Greta Thunberg says people underestimate 'angry kids' as decade ends with one of hottest years on record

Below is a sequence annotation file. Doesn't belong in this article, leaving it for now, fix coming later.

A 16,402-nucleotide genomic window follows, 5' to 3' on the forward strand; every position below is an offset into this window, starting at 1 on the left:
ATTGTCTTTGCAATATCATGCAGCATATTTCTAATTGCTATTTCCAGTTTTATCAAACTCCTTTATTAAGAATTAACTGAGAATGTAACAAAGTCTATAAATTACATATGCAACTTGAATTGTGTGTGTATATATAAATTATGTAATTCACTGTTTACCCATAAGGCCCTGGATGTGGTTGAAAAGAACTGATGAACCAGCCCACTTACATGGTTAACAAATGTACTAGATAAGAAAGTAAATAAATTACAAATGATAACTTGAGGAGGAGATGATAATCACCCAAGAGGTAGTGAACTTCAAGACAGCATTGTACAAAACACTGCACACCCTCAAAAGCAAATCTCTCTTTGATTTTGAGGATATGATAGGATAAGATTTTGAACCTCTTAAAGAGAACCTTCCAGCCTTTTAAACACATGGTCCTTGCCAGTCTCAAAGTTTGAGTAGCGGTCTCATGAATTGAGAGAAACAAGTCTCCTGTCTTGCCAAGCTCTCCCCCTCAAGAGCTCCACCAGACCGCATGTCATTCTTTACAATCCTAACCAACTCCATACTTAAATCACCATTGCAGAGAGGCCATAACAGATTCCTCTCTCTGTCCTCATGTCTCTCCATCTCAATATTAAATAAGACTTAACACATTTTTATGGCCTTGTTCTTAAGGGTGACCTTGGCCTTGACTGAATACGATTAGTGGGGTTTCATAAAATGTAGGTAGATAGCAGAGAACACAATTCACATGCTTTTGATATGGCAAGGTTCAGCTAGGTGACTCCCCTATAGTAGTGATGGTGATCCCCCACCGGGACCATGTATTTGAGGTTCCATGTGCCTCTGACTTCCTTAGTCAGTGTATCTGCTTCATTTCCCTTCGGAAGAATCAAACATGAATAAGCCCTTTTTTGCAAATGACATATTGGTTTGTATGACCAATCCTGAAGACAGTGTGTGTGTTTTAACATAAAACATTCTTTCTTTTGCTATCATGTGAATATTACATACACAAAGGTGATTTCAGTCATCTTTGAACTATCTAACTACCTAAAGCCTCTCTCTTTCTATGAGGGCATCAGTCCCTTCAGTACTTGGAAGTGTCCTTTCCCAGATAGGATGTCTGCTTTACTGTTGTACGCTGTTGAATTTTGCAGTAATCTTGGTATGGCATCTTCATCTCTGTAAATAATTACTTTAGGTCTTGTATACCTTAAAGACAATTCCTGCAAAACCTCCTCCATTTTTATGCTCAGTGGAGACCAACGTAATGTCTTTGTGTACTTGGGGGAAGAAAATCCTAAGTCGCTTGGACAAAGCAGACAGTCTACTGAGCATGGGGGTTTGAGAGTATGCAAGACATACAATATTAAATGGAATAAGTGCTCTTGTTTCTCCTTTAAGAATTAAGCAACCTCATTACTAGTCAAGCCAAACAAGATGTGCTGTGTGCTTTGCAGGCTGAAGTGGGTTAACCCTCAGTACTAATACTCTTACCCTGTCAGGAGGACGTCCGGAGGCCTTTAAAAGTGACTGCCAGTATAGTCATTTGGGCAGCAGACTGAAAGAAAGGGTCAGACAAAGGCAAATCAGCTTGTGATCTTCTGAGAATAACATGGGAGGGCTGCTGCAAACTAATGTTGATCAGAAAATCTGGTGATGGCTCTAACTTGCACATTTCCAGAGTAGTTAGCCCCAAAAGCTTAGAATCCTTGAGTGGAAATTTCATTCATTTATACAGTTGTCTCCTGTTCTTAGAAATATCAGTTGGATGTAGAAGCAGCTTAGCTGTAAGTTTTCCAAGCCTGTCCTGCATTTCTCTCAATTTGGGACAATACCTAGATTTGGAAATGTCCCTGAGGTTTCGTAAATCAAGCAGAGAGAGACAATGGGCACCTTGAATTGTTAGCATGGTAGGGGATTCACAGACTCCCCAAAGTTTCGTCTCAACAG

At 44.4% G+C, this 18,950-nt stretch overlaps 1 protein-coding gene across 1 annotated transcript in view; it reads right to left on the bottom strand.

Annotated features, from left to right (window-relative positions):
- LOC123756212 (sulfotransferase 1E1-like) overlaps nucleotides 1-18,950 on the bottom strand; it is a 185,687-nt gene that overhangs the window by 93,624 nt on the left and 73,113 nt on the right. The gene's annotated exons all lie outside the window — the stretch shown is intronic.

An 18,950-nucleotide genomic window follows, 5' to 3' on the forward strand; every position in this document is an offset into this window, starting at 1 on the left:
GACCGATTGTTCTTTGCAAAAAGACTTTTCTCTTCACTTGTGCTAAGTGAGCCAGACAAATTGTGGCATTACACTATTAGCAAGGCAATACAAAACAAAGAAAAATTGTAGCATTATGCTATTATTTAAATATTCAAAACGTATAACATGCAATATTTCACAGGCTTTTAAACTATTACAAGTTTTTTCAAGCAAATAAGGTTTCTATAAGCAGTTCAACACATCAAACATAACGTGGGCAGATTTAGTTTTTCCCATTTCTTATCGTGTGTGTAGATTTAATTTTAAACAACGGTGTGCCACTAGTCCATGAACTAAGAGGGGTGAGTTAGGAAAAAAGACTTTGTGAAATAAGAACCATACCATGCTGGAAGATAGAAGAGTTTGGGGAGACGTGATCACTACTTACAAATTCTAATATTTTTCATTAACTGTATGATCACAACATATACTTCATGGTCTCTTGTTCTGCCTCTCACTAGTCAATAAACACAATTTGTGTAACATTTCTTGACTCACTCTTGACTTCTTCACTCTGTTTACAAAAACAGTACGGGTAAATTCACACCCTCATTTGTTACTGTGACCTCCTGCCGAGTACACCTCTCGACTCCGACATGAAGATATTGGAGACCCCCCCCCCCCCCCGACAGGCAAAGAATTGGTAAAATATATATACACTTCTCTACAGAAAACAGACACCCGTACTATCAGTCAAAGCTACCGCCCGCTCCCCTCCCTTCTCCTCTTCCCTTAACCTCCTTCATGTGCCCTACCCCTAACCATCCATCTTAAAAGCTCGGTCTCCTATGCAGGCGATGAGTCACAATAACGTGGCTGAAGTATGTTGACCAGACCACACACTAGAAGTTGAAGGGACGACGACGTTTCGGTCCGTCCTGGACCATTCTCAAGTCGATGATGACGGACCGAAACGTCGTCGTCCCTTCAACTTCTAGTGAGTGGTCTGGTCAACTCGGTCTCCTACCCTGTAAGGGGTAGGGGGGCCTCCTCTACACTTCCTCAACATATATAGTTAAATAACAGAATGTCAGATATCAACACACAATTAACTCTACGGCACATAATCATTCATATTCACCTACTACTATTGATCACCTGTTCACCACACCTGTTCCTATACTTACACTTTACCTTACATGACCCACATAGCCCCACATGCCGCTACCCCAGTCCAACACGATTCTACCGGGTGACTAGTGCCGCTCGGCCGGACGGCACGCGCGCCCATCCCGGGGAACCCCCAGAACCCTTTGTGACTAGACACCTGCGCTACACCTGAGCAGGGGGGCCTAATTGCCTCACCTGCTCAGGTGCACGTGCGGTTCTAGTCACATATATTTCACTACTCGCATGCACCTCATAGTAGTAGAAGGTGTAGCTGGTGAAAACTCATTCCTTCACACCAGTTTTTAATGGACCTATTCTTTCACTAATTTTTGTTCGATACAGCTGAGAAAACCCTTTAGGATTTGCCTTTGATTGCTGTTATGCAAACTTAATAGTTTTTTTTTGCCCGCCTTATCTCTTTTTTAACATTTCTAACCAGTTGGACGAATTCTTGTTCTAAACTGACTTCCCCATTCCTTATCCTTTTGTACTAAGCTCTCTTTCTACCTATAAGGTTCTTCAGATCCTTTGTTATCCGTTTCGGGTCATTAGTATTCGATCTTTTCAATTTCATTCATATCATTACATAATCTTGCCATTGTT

Greta Thunberg says people underestimate 'angry kids' as decade ends with one of hottest years on recordTeenage activist Greta Thunberg said the world was underestimating "angry children" as she arrived for this year's international climate summit in Spain after a three-week journey crossing the Atlantic.  Her arrival came as the UN said this decade will be the warmest on record, with 2019 among the top three hottest years in history.    “Everyone should do what they can to be on the right side of history; no country is doing enough,” Ms Thunberg said after being welcomed at a Lisbon port by Mayor Fernando Medina.  She made the three-week journey on a catamaran with a British navigator and an Australian sailing couple after the summit was moved from Chile to Madrid because of unrest in its original host country. Promising to continue her journey to the Spanish capital after a couple of days’ rest, Ms Thunberg said she would “fight so that the voices of the people and the young would be heard from the other side of the wall”. “People are underestimating the power of angry children. We are annoyed and frustrated, but for good reason.”   Ms Thunberg is expected to speak at the COP25 summit, where countries will attempt the finalise the rules for the rollout of the 2015 Paris Agreement on climate change. Spain's Socialist government offered to host this year's UN climate conference, COP25, after the event's original host Chile withdrew last month  Recent days have seen several reports on the state of global warming intended to put pressure on countries to reach a consensus.  The World Meteorological Organization (WMO) yesterday said global temperatures so far this year were 1.1 degrees Celsius above the pre-industrial average between 1850-1900, meaning that 2019 could turn out to be the hottest year ever not affected by the El Niño phenomenon. Opening the COP25 climate change summit in Madrid this week, Spanish Prime Minister Pedro Sánchez said “only a handful of fanatics now deny the evidence” that climate change is caused by human activity. Mr Sánchez spoke to an audience that did not include members of the Donald Trump administration, which served notice last month that it was to withdraw the country from the Paris Agreement, under which countries committed to work to limit global temperature rises to "well below" 2C. Global temperature anomaly (°) The UN said last week that the world needed to cut rising carbon emissions by 7.6 percent each year, every year, until 2030 to hit 1.5C – the target it now says is necessary to limit the impact of climate change.  Even if all Paris pledges were honoured, Earth is still on course to be more than 3C warmer by the end of the century. "Our economic activities continue to use the atmosphere as a waste dump for greenhouse gases," said Joeri Rogelj, Grantham Lecturer in Climate Change at Imperial College London. Supporters of Ms Thunberg hope that she will be present to lead a demonstration being organised by youth groups against climate change on Friday. Among a group of young protesters who gathered outside Spain’s parliament on the eve of COP25, many expressed similar anger and frustration as their Swedish idol. “I’m angry and annoyed with our politicians who do nothing,” says Paula Mancebo, a 20-year-old university student from Madrid. “Older people think this is not going to affect them and they are just going to take as much as they can while they can, but it’s going to affect everyone. We are just asking for people to live a simpler life, and not one that causes damage, especially to people in less developed parts of the world.”

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